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Ramadan, Fasting and Elite Athletes - a conversation with England High Performance athletes

By ETA High Performance Athletes and EDI Working Group members Haniyyah Rahman-Shepherd and Niki Bird

Over the past few weeks, Muslims around the world have been observing Ramadan. Haniyyah Rahman-Shepherd is amember of the England Touch High Performance Pathway and as such, has to balance the demands of training and playing whilefasting, as part of her faith.

Haniyyah grew up in Singapore, as did England international Niki Bird. While they come from the same city and even went to the same school, they did not cross paths until Haniyyah joined the Galaxy London club and later SETA’s Taipans team in 2017 – where Niki remains a fierce captain. 

Since then, Haniyyah and Niki have bonded as teammates and as members of the Equality, Diversity & Inclusion (EDI) Working Group. They regularly blur the lines between the two, discussing a wide range of challenges in the sport from gender equality on the pitch, ageism, and socio-economic barriers to the sport.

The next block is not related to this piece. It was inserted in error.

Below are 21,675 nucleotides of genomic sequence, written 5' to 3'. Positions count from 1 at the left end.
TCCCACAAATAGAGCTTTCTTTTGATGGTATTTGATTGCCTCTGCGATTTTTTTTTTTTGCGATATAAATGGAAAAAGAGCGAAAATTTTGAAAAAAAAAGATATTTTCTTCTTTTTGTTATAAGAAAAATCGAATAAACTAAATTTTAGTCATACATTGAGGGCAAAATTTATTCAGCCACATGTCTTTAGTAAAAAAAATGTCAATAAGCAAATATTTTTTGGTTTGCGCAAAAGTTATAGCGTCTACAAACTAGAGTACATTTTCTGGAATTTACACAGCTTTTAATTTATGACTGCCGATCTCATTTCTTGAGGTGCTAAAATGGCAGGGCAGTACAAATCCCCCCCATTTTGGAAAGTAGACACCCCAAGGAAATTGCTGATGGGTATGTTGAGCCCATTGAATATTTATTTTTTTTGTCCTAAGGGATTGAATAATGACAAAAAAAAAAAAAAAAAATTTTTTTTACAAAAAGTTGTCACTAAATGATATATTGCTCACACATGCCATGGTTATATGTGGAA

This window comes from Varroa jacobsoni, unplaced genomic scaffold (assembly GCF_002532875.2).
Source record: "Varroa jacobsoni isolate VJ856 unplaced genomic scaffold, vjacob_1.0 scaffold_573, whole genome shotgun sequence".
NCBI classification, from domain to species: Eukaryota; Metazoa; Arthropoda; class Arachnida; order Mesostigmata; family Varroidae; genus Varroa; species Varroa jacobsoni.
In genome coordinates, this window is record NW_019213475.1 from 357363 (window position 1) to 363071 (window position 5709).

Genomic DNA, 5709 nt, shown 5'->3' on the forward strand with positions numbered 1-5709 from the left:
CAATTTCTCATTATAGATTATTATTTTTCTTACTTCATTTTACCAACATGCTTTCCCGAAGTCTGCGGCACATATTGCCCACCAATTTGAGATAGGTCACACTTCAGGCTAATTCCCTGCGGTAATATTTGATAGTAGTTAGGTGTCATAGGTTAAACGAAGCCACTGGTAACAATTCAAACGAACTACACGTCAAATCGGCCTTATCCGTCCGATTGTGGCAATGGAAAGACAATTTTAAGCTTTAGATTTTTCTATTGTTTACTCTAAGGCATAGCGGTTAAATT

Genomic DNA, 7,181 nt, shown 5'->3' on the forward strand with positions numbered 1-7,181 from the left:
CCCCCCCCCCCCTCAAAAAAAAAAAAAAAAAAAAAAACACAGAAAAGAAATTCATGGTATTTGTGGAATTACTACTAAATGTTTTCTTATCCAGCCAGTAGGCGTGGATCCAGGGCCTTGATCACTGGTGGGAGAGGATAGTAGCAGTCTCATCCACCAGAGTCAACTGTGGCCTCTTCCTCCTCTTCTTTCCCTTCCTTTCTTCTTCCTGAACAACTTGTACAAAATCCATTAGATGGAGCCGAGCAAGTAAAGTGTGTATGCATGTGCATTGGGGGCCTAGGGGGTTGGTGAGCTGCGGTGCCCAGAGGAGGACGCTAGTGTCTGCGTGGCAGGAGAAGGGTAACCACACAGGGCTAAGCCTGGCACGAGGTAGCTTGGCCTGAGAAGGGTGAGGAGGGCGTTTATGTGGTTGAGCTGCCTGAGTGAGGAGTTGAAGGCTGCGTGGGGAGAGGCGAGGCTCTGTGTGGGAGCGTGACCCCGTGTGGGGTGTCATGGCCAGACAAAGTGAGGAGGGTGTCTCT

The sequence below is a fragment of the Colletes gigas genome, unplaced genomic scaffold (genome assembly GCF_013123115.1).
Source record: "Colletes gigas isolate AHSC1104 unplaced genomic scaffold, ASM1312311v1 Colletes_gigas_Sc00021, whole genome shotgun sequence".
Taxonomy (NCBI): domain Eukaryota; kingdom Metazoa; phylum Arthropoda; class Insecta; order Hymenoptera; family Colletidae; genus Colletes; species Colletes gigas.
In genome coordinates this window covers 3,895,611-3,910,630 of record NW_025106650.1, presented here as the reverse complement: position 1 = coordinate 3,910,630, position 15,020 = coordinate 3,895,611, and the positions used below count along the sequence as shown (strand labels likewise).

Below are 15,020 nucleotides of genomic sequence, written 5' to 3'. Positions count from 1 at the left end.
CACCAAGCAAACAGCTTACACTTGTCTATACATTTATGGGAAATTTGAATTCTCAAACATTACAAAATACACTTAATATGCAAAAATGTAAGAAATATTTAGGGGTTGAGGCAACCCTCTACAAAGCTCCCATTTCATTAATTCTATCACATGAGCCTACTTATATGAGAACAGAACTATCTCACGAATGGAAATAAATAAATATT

In early May, they got together to talk about how Haniyyah, as both a Muslim and high-performance athlete, navigates Ramadan. Read the first part of their interview below. 

[Niki]: For those that aren’t fully aware of what Ramadan is and what it means, could you give us a quick overview?

[Haniyyah]: Ramadan is a month in the Islamic lunar calendar. It is 30 days during which Muslims fast. This means we do not drink or eat anything from sunrise until sunset each day. Ramadan encourages greater spirituality and calls on Muslims to practice key values such as empathy, charitability, patience, and discipline. Fasting every day really helps teach these values. You build awareness of how often we instantaneously feed every single one of our desires. I try to see it as nourishing my soul when I can’t nourish my body.

[Niki]: So as part of that charitability, I know it’s common to invite people to your home to partake in the evening meal – when you break your fast. That meal is called iftar is that right?